On Nomination Day on April 20, 2017, the same day the Tribune in an explosive expose revealed that then Education Minister Jerome Fitzgerald had shamelessly and abusively tried to solicit lucrative contracts from then Baha Mar developer Sarkis Izmirlian, Free National Movement (FNM) Leader Dr. Hubert Minnis demanded that Prime Minister Perry Christie immediately fire Fitzgerald from his Cabinet.
“A cardinal principle of Cabinet governance is that a Cabinet minister must ensure that no conflict arises or appears to arise between their public duties and their private interests,” said a seemingly outraged Minnis.
“That trust is paramount in doing the people’s businesses.”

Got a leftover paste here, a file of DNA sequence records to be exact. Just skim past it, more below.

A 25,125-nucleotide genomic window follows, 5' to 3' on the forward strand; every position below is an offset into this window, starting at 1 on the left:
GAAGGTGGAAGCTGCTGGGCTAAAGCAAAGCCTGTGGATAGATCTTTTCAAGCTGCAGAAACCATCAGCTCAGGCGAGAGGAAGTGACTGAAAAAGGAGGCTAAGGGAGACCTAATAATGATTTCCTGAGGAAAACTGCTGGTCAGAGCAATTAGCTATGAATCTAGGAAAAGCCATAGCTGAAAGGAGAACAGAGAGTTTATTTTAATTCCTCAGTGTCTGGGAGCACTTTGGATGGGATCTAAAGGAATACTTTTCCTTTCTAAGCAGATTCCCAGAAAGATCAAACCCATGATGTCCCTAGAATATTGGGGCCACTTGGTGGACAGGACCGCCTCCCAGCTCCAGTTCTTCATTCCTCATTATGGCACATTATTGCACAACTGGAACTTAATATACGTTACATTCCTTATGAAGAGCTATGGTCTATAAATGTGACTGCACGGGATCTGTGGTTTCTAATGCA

Using strong language, he declared: “Anything less than immediate removal makes the prime minister complicit in this fraud.”
Fast-forward to Nomination Day 2021 to another version of Minnis – not one alarmed by rotting fish in his own boat, but one ignoring its problematic presence.
While the Jerome Fitzgerald smoking gun added more fuel to an already energized FNM campaign and strengthened the FNM’s PLP corruption narrative in the minds of many voters, the Minnis of 2021 is noticeably silent in the face of an apparent conflict of interest involving his party’s incumbent Long Island candidate, Adrian Gibson, the executive chairman of Water and Sewerage Corporation (WSC).
The outrage Minnis expressed in 2017 and the conviction he attempted to demonstrate at the time contrast starkly with his failure to act against Gibson, and to cause there to be full disclosure of all matters surrounding the award of WSC contracts to Elite Maintenance Incorporated Ltd., whose director was a woman with the same name as Gibson’s then fiancee.